I have seen the SNJO play many times since they started twenty years ago. I like what they do. And I love the music of Billy Strayhorn. So they would have tried very, very hard for me not to enjoy this gig.
Fortunately, that didn’t happen. Though they did work hard, it was a joy. Working from Strayhorn’s original charts – and including many recently found tunes and scraps of tunes – and covering the whole of Strayhorn’s career to celebrate the centenary of his birth, this was the SNJO in repertory mode.
They started with “Take the A Train”, the first of Strayhorn’s charts for Duke Ellington, a more restrained performance than their concert of Ellington numbers a while ago, and over the course of two long (but two short!) sets took us through to Strayhorn’s last composition, “Blood Count”, written when he was having treatment for leukaemia (and recorded after his death on Ellington’s memorial to Strayhorn, “…And His Mother Called Him Bill”). “Blood Count” was beautifully elegaic.
The playing was subtle and refined, the charts leaving little space for extravagant histrionic solos. At times it seemed like the band were channelling the greats from Ellington’s bands: altoist Paul Towndrow had Johnny Hodges’ tone down to a tee, trumpeter Tom McNiven stretching for Cat Anderson’s high notes and, had I been listening with my eyes closed, I would have sworn the clarinet was coming from Jimmy Hamilton rather than Martin Kershaw.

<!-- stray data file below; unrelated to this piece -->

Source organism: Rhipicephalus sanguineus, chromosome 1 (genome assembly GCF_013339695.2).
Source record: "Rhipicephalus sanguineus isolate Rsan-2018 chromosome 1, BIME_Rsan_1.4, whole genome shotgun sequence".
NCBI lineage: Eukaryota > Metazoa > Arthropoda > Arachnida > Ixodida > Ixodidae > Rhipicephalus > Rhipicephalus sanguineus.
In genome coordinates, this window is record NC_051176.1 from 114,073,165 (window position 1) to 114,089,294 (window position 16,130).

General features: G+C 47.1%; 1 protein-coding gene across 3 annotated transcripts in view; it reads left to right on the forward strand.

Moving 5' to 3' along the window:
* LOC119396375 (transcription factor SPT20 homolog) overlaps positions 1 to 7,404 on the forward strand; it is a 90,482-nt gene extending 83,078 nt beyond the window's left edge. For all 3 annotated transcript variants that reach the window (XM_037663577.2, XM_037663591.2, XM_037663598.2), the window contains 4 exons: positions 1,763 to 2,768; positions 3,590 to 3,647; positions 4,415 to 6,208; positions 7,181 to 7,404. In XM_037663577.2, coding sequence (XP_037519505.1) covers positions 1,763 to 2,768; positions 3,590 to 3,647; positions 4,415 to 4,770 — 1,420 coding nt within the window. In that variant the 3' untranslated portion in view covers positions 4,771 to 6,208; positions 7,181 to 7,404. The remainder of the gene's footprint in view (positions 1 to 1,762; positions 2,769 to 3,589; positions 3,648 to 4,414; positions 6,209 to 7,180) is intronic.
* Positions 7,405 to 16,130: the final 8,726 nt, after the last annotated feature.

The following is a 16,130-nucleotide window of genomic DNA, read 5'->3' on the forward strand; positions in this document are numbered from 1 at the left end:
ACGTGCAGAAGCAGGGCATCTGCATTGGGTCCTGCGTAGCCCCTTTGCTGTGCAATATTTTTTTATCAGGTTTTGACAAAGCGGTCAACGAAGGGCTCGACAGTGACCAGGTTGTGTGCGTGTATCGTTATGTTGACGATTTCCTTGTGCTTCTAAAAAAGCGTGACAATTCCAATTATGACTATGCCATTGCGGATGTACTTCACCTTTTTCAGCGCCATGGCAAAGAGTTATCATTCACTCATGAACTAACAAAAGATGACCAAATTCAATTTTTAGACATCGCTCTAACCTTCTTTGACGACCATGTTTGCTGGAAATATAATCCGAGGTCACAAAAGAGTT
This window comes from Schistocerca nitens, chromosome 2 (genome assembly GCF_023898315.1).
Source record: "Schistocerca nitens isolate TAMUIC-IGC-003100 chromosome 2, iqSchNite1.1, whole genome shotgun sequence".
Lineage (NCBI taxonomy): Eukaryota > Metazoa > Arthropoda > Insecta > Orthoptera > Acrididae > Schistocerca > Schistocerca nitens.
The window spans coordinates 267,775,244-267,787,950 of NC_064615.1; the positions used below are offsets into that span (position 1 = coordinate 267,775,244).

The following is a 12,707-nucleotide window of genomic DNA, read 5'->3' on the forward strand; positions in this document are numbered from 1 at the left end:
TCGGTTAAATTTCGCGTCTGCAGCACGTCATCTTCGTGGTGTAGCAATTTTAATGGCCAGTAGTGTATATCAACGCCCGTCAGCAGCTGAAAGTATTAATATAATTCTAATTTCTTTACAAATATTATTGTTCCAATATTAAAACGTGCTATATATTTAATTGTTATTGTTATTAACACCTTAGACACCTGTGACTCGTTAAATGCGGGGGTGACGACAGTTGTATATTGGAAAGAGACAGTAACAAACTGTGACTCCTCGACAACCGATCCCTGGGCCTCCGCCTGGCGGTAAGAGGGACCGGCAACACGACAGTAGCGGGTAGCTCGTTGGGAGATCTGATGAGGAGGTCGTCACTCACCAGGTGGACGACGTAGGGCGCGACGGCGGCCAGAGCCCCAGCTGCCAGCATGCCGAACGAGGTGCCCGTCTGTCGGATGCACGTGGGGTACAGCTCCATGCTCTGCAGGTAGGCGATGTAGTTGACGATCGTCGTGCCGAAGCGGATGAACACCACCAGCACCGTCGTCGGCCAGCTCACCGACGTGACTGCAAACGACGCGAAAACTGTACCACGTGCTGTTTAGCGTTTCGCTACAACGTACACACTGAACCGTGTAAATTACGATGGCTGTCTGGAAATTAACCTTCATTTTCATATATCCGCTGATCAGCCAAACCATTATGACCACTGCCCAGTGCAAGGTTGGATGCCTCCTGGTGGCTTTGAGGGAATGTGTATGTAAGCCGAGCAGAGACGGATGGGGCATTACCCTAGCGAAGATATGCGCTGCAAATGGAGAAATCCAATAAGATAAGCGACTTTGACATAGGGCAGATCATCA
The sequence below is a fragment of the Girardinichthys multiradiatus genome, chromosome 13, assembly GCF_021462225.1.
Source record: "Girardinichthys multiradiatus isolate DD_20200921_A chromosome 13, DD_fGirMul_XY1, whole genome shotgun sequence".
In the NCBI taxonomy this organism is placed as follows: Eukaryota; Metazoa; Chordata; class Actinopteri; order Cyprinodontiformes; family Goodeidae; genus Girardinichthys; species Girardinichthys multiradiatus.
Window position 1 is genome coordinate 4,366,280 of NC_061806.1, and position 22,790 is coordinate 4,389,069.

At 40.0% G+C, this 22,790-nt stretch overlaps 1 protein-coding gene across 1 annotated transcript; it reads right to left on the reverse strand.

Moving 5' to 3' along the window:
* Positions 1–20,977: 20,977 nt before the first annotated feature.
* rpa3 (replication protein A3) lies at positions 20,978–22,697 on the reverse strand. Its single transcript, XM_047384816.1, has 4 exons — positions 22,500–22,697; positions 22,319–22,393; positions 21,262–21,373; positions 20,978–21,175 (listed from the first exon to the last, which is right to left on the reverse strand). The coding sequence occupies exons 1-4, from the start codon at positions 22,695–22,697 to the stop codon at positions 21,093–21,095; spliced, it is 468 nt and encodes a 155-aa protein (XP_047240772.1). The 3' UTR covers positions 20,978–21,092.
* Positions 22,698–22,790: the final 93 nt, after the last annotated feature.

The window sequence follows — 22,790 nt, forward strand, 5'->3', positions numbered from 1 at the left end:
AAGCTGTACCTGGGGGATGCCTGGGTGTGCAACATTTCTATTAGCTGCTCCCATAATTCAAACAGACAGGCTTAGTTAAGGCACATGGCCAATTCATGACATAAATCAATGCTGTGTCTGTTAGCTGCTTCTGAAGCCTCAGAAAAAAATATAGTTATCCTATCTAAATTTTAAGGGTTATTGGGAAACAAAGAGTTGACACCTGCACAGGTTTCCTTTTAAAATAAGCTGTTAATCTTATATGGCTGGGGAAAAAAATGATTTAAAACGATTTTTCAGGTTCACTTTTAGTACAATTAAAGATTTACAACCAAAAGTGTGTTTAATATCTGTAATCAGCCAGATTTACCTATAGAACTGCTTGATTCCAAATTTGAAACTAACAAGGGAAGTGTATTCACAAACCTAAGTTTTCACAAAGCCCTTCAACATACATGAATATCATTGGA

With Kershaw leading on clarinet he had to double on tenor, and the second alto was filled unusually by Konrad Wiszniewski, leaving Tommy Smith as the only lead tenor player. He naturally filled that role perfectly, with beautiful solos on “Isfahan” (played as a duet with Brian Kellock on piano) and “Lush Life”.
SNJO have got a busy year ahead as they celebrate their twentieth anniversary. with Kurt Elling singing Sinatra in May, a June tour of the Highlands & Island with Eddi Reader (I have half a mind to catch them in Ullapool…) and autumn tours featuring firstly the music of Benny Golson and secondly Glenn Miller. I wonder if they do requests?